‘Worth more than my novel?’
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A year ago, as I was getting ready to publish my first novel, I set myself a target. If I was going to be a real writer, then I had to be able to make a proper living through writing. So how have I done so far?
In English English: ‘Not quite as well as I might have done.”
In any other language: “Total wipeout”.
Smashwords: Sold – 121. Earnings – $65.35
Amazon – US: Sold – 33. Earnings – $29.66
Amazon – UK: Sold – 3. Earnings – £0.78
So that’s 157 copies and around $96 earned for the year. Call me cautious, but somehow I don’t think I’ll be able to give up the day job just yet. I’ll need to do better: about 500 times better. Excluding taxation.
So one solution could be to increase the price by a factor of 500. ‘That will be $495, sir. Thank you.’ You know, I have a funny feeling that might just work. I could make it a limited edition, probably grab a few headlines for the most expensive book in the world, and I bet I’d get a few takers.
But that’s not what I’m going to do. I’m going to leave the price exactly where it has been for most of the year – $0.99 or £0.74 (+VAT). The price of a large potato.
Is that what my novel’s worth? I guess it depends how hungry you are. A potato’s certainly more nutritious. It fills a spot. Even if 157 people seem to have opted for my book instead.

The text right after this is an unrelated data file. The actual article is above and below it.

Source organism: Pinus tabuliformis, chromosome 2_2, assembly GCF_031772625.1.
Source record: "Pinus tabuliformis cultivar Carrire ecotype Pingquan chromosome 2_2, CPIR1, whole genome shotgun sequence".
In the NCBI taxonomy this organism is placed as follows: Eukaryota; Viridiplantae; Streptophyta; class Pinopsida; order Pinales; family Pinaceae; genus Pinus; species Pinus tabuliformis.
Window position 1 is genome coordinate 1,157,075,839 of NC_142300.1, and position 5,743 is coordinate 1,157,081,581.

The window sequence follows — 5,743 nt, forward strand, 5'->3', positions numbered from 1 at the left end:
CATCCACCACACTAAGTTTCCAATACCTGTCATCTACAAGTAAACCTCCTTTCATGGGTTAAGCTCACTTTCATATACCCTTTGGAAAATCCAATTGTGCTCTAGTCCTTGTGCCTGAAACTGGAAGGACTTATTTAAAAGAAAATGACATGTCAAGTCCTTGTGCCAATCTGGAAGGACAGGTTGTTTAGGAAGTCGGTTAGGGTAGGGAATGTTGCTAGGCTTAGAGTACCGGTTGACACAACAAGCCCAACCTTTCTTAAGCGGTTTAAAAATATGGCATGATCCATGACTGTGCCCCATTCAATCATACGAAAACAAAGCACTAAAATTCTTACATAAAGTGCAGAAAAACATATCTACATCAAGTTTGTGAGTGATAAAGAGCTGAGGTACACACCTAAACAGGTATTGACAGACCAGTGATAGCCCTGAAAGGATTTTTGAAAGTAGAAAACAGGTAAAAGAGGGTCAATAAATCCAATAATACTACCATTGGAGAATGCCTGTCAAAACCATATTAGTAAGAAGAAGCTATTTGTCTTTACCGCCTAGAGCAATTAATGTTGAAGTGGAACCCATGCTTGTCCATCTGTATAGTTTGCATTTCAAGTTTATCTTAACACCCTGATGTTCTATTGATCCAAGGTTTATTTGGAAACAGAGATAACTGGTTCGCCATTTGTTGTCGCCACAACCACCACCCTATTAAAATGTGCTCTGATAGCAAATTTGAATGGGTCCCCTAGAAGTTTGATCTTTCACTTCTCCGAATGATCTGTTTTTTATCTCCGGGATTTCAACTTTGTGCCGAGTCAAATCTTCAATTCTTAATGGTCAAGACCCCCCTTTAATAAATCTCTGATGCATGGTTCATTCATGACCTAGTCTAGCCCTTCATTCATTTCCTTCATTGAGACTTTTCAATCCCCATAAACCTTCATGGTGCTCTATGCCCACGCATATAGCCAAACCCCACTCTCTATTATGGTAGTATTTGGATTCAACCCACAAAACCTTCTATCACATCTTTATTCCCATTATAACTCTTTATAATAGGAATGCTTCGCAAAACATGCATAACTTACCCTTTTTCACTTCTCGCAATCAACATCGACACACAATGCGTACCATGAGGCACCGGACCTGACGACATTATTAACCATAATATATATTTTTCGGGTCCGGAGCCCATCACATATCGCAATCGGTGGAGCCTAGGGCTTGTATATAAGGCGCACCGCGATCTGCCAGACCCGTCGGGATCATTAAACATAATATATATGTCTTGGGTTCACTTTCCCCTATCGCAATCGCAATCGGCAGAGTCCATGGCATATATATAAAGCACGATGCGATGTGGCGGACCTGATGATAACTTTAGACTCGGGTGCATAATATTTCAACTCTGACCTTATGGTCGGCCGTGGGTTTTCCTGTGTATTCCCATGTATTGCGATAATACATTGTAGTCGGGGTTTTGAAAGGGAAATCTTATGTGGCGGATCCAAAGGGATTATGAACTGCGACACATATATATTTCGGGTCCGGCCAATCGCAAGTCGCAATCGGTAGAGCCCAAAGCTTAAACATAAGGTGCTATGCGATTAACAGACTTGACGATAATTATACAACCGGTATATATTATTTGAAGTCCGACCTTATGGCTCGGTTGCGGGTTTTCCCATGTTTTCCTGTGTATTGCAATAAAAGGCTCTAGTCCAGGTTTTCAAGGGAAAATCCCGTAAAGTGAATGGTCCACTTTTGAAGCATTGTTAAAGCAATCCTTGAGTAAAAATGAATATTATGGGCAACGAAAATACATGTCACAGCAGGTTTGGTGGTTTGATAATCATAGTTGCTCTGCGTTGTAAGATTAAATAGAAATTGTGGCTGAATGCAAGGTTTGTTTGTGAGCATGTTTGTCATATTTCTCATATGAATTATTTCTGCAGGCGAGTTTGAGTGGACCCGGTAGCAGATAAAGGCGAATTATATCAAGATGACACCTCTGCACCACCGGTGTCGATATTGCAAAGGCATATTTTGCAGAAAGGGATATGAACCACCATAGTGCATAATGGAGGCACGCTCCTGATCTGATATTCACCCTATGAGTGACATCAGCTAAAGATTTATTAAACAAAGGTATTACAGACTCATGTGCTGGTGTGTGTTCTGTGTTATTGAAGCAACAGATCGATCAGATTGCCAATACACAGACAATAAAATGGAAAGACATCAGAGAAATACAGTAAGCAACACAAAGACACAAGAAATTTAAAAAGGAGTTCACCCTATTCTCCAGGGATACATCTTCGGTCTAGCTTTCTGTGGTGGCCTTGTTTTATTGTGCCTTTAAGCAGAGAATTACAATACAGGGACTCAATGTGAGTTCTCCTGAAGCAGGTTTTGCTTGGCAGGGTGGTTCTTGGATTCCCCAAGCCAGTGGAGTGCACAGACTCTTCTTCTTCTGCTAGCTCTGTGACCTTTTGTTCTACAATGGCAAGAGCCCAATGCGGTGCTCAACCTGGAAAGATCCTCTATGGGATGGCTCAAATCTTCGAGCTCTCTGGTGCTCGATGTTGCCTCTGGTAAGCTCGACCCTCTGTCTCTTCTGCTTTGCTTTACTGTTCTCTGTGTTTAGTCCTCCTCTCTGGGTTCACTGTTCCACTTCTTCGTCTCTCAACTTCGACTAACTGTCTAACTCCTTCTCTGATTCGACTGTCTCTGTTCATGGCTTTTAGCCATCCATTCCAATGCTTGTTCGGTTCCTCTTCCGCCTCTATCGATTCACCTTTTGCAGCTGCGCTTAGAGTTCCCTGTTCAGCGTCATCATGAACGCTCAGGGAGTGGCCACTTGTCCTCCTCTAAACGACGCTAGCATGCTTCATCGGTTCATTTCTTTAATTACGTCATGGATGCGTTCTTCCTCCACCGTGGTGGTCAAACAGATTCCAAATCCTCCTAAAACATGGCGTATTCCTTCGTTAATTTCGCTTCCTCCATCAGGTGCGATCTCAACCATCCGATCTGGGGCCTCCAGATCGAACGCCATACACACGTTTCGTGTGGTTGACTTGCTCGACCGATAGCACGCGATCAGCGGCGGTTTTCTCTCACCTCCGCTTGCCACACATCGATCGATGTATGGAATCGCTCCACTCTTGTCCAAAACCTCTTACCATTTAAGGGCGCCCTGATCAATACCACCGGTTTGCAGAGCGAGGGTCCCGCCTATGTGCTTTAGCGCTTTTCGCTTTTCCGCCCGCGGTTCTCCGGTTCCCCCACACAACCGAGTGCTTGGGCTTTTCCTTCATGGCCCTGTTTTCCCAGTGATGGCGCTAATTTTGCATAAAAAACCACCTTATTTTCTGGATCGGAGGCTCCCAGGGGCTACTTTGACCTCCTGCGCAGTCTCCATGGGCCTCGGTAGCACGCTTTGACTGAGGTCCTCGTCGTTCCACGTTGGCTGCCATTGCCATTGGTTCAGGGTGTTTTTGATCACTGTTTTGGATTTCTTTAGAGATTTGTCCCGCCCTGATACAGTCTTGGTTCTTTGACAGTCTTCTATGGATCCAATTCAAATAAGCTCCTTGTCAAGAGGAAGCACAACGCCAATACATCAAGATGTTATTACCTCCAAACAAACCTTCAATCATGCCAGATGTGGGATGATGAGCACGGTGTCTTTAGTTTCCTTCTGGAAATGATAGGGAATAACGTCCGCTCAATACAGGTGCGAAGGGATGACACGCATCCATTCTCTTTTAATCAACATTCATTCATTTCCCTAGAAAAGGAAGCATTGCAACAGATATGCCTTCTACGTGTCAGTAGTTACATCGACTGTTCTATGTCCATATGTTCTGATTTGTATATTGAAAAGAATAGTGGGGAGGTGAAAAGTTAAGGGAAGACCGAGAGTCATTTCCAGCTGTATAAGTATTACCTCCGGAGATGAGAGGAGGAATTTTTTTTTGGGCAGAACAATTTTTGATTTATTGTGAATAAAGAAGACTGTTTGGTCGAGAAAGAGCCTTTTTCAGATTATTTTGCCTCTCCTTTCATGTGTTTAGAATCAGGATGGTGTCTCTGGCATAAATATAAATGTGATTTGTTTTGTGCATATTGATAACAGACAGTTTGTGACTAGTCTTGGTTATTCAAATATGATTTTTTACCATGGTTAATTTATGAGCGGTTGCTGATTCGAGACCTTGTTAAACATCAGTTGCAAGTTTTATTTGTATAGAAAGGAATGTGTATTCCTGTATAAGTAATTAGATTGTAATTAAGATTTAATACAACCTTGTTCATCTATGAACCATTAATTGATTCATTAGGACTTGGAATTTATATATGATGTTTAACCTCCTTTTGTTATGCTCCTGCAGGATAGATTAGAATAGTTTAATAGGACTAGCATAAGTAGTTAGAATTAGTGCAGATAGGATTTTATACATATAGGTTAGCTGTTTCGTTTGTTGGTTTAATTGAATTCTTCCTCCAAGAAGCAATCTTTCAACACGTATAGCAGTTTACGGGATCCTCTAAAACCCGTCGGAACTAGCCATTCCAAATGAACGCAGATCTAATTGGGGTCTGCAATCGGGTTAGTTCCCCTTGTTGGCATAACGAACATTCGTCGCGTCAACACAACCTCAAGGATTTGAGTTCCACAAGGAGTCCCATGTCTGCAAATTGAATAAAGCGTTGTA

Actually, that’s not quite true. The vast majority of my Smashwords ‘sales’ have come when I’ve offered a free copy as part of a promotion – there were 70 just last week during Read An Ebook Week. So these readers probably didn’t have to sacrifice their daily potato. And I suspect that some – maybe most – will be book-hoarders, accumulating books just in case they need them some rainy day. They’ll probably never read mine.
This is why there’s huge debate about what an ebook price ought to be. My Facebook friend and fellow-Brit-lit-author, Ali M Cooper, fulminated recently against price-cutting:
My UK kindle sales continue to drop as the market is flooded by under £1 ‘bargains’ as authors try to undercut each other … My personal guideline is that if I don’t think a full length novel is worth the price of a pint of beer then I shouldn’t be publishing it.
Several other writers agreed with Ali that price-cutting writers should take account of the ‘long-term perceived value of books’ and encouraged a firm stand on pricing. Selling at a low price implied a lack of confidence in your own book, they said.
But then there was another point of view expressed by Carolyn McCray, founder of the Indie Book Collective, in a post this week on understanding the Amazon book-page. You need to get at least 5 – 10 reviews, she said, and fill the ‘Customers-Who-Bought-This-Item-Also-Bought‘ bar. Her advice is:
Price your book at 99 cents (the lowest allowed by Amazon) and drive as much traffic as you can during your ‘soft’ launch window. Once you have the bar filled you can re-price your book.